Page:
Oh, for comics? I'll just leave now.
Don't know much about comic books, but I regularly listen to Writing Excuses, which features Howard Tayler of Schlock Mercenary, so more often than not he talks about how his writing process for an ongoing webcomic (just hit his 3000th comic the other day, too) is different from that of his partners, fantasy writer Brandon Sanderson and horror writer Dan Wells. The nice thing about this podcast, too, is that they keep each one about 15 minutes long, so they're really good for commutes or break times.
I also like listening to Dragonpage: Cover to Cover, which covers all sorts of novels and interviews with writers, and since Mike Stackpole is one of their regular hosts it's full of insights into the industry and the process of writing. Plus, I usually get at least one good suggestion for a book to read every couple episodes.
Past that, I'll listen to episodes of This American Life, streamed off their website. It's a good way to burn an hour while I work, since their programs are produced for radio. I haven't yet plumbed the depths of their archives, but if you can't find at least one interesting subject in their episodes, I'd think it's because you're not looking. My personal favorites so far are the one about mercenary companies (pardon me, "private military contractors") working in Iraq, and the one about crime scenes (the best bit being about the guy who gets paid to clean them up afterwards).
I've tried a couple comics podcasts, but I haven't found one with the right combination of production quality and regular participation by at least one industry professional to keep me coming back. There's one with Mark Brooks and a couple other working cats that I've listened to on a couple occasions (the name is eluding me, but I'll try to find it), but the problem I had with it is that everyone calls in on their phones, and the audio quality was really rough. Both of the podcasts I listed above are studio-produced, which makes for a better listening experience.
I'm a big fan of Sidebar ( http://www.sidebarnation.com/ ) because they get a lot of great artists, both commercial and underground and they ask them a lot of great questions, not just the fanboy type stuff that some other podcasts do. I've probably listened to the Brian Stelfreeze interview alone 4 or 5 times.
I personally like the Comic Couch guys http://www.penciljack.com/forum/showthread.php?t=86092
Smart, albeit with a sharp tongue.
We did it! Issue 20 Subconcious Pt 1 is up now! Thanks to all who have contributed and supported us! http://reynardcity.com/the-comics/is...concious-pt-1/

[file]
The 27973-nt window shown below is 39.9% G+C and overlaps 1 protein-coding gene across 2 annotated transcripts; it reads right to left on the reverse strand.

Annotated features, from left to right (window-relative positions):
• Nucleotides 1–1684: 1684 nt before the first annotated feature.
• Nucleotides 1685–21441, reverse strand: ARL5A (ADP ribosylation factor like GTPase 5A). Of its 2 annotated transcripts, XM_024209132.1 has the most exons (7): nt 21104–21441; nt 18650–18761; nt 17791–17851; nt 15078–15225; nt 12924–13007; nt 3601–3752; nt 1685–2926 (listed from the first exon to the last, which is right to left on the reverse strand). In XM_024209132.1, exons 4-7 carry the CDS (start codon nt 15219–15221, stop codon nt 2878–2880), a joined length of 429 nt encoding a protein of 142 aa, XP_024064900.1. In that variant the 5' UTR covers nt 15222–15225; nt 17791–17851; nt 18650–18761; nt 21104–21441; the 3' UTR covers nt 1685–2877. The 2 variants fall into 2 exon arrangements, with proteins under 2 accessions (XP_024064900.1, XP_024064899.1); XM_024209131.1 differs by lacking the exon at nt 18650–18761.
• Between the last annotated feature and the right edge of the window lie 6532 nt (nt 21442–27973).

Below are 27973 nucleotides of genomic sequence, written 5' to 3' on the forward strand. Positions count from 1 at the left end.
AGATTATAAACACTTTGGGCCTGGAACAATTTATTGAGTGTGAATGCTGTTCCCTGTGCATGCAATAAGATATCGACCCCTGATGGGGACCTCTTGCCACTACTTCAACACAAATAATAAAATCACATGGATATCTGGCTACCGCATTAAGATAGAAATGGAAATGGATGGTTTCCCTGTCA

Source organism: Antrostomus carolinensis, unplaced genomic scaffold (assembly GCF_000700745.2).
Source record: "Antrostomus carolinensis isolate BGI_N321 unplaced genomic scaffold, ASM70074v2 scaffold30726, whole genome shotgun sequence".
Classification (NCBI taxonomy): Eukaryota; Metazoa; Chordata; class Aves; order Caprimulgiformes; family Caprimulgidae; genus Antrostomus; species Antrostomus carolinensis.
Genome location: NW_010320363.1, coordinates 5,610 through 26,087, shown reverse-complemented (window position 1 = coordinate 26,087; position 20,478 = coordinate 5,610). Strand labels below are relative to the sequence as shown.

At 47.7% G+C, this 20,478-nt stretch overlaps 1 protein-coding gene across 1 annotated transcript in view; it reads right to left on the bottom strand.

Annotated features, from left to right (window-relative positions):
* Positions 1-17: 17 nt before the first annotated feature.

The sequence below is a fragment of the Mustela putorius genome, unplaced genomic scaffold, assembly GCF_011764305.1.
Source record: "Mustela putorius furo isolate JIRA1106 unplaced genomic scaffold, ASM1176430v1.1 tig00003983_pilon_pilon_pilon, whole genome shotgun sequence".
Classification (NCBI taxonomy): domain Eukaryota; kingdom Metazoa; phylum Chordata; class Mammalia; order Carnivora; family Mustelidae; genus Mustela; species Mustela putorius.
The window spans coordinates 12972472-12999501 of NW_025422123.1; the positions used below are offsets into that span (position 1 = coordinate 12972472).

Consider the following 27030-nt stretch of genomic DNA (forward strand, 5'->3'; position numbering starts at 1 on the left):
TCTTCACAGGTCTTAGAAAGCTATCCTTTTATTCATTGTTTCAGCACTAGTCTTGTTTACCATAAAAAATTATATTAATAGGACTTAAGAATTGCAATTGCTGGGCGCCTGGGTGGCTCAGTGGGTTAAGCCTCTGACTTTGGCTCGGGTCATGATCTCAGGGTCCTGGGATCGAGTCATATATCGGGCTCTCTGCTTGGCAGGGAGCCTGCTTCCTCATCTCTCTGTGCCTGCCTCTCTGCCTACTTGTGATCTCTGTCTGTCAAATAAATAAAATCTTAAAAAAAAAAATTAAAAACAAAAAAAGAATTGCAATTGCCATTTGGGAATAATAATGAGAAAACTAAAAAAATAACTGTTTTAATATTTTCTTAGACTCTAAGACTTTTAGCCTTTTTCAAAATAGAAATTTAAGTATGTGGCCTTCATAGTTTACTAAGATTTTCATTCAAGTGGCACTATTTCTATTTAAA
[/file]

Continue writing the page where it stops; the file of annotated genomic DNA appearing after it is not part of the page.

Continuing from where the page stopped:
I like comic geek speak for fandom reviewing comics, they stay with dc and marvel alot but do some indy spotlight episodes oncea month. they have over 500 episodes and you can look up interviews by creator too, mostly fan type interviews, not technical questions.
Crankcast is a little about comics, Mike Norton DC penciler and Chris Crank's show. http://crankcast.net/
webcomics weekly a gaggle of webcomics creaors including PVP's scott kurtz, there is alot of good shop talk on here on business and creative side, even though its webcomics it can be applied to all comics, I would love if there was a show of this calibur from Independent print comic creators, very informative. If there is one I'd love to hear it.
Thanks for the recommendations. Sidebar has a good interview with Guy Davis, so that was nice to listen to. Ideally, a good podcast has funny and engaging hosts, good audio quality, and actual topics.
I tried the Comic Couch one and it's got potential but one of the guys sounds like he's about to keel over and die any second - just breathes heavily throughout the show and kills it for me.
I like the creative screenwriting magazine podcast. It is usually screen writers, but there have been some forays into comics and television as well. What I like is that it isn't directors or movie stars, just the writers and the occasional editor or producer. And there is a lot of shoptalk and not a lot of brown-nosing. The Dark Knight one is good, as is the No Country for Old Men and the Cloverfield one is surprisingly good, even though I didn't care for the film.
--Comics Analysis Mod--
"I'd be all pyoo pyoo, and they'd be all, oh noes, I'm shot, and then I'd cut them." --me
Man I want to interview Guy Davis,and ask him why the hell he didn't finish The Realm. Such an epic story,and he left in the middle =(